Also keep in mind that at the worlds, the Associated team was the only team with access to Masami's secret tire foam. It was probably the same foam that Masami used to win the worlds in Florida a few years back. I also saw pictures of other teams from the first days of the worlds that where mounting foam in an attempt to find that elusive rear traction. Have not seen that happen in a long time!! I even saw a picture of Andy Moore mounting foam on wheels.
    Your an idiot...
  • Quote: There was a rear bite issue at the worlds this year. The 1/12th scale cars just could not get enough rear traction. If you go back and look at any of the pictures from the 1/12th worlds, you will see that every car had a Gurney lip on the back of the body in an attempt to get more rear bite. When was the last time you saw anyone running a Gurney lip on a 1/12th car at any big event? One of the ways you can get more rear bite, or balance, is to decrease front bite. By lengthening the upper A arm, you decrease the camber gain through the movement of the suspension making for less aggressive front bite. It does not change the front roll center. Only changing the angle of the upper A arm in relation to the lower A arm or surface of the chassis, changes the roll center.

    Also keep in mind that at the worlds, the Associated team was the only team with access to Masami's secret tire foam. It was probably the same foam that Masami used to win the worlds in Florida a few years back. I also saw pictures of other teams from the first days of the worlds that where mounting foam in an attempt to find that elusive rear traction. Have not seen that happen in a long time!! I even saw a picture of Andy Moore mounting foam on wheels.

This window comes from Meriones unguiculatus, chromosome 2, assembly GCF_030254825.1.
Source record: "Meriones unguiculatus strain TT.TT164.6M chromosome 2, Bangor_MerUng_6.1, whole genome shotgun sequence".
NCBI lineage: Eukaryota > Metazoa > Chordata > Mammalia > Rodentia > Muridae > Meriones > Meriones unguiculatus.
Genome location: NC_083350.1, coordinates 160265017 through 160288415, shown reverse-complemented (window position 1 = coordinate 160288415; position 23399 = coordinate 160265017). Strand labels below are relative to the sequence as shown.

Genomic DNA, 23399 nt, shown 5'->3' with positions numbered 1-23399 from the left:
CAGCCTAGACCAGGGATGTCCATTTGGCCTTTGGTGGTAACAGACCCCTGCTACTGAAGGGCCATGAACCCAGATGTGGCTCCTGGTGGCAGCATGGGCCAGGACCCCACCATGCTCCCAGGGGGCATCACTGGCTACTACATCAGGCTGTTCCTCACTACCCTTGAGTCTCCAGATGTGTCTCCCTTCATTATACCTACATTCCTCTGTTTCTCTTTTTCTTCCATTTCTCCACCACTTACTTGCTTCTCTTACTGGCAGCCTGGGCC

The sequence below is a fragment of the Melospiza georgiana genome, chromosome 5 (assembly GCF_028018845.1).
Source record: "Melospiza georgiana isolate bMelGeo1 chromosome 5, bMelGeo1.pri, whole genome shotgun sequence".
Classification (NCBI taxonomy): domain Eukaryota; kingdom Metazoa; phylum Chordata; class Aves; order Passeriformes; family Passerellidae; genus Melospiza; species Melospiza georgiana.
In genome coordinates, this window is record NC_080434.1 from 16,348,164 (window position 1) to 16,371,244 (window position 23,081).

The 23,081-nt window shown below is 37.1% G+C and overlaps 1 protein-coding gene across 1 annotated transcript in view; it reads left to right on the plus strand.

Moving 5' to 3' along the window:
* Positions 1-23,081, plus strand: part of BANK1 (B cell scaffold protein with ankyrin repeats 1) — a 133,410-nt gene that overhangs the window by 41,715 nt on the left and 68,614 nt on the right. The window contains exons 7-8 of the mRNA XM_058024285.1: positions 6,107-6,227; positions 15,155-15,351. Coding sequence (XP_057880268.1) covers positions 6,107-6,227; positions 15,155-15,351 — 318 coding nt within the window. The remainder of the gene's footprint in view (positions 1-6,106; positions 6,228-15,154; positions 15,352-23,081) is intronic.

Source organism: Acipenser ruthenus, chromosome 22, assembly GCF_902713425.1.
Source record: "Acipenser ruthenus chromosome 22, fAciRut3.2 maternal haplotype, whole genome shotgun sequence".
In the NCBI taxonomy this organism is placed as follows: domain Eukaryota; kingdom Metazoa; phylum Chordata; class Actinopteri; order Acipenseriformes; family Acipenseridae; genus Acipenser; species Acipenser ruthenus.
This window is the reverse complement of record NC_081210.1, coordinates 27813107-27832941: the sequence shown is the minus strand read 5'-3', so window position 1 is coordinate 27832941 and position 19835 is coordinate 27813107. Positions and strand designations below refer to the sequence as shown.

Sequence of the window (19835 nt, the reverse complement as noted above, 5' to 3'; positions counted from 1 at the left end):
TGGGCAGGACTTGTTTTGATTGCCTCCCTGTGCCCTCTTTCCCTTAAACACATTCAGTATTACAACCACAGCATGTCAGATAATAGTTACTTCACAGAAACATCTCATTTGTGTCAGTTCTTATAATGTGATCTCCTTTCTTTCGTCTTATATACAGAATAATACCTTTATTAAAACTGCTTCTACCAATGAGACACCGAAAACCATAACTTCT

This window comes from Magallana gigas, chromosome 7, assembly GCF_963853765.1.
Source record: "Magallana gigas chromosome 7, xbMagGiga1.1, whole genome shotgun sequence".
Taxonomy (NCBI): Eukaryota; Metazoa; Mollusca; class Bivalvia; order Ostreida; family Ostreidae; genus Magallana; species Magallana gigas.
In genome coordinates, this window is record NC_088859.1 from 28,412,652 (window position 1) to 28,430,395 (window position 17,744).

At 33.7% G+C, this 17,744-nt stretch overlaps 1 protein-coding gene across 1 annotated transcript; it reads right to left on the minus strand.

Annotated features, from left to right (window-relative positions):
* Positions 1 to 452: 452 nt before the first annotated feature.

on the contrary my friend, on asphalt they are looking for the most total grip. so taking grip away from the front only lowers your corner speed. but if you add rear downforce while maintaining the same front grip that nets you more low speed steering with more total high speed grip...
  • Quote: Your an idiot...
    Who are you to be casting stones....
  • Yeah Crashby...you're an ID10T. You've only been doing this for 20+ years I agree with you though
  • Quote: Yeah Crashby...you're an ID10T. You've only been doing this for 20+ years I agree with you though
    Not to fret, P2. Opinions are like a**holes, everyone has one. But sometimes they become one.
  • Quote: on the contrary my friend, on asphalt they are looking for the most total grip. so taking grip away from the front only lowers your corner speed. but if you add rear downforce while maintaining the same front grip that nets you more low speed steering with more total high speed grip...
    Just sent you a PM.
  • Quote: Who are you to be casting stones....
    I've been doing this for almost 30 years now and changing the ratio of the length or the upper arm and lower arms including the angle of the upper arm effects the ROLL CENTER. What ever effect you may have described is in fact a ROLL CENTER change. Raising the roll center make the wheel camber gain and lowering it does the opposite. And I AM John St.Amant thank you.
    I may resemble your remark, but concidering the source....
    remember some values are absolute and usually refered to as positive when it is actually and commonly not refered as a negative value.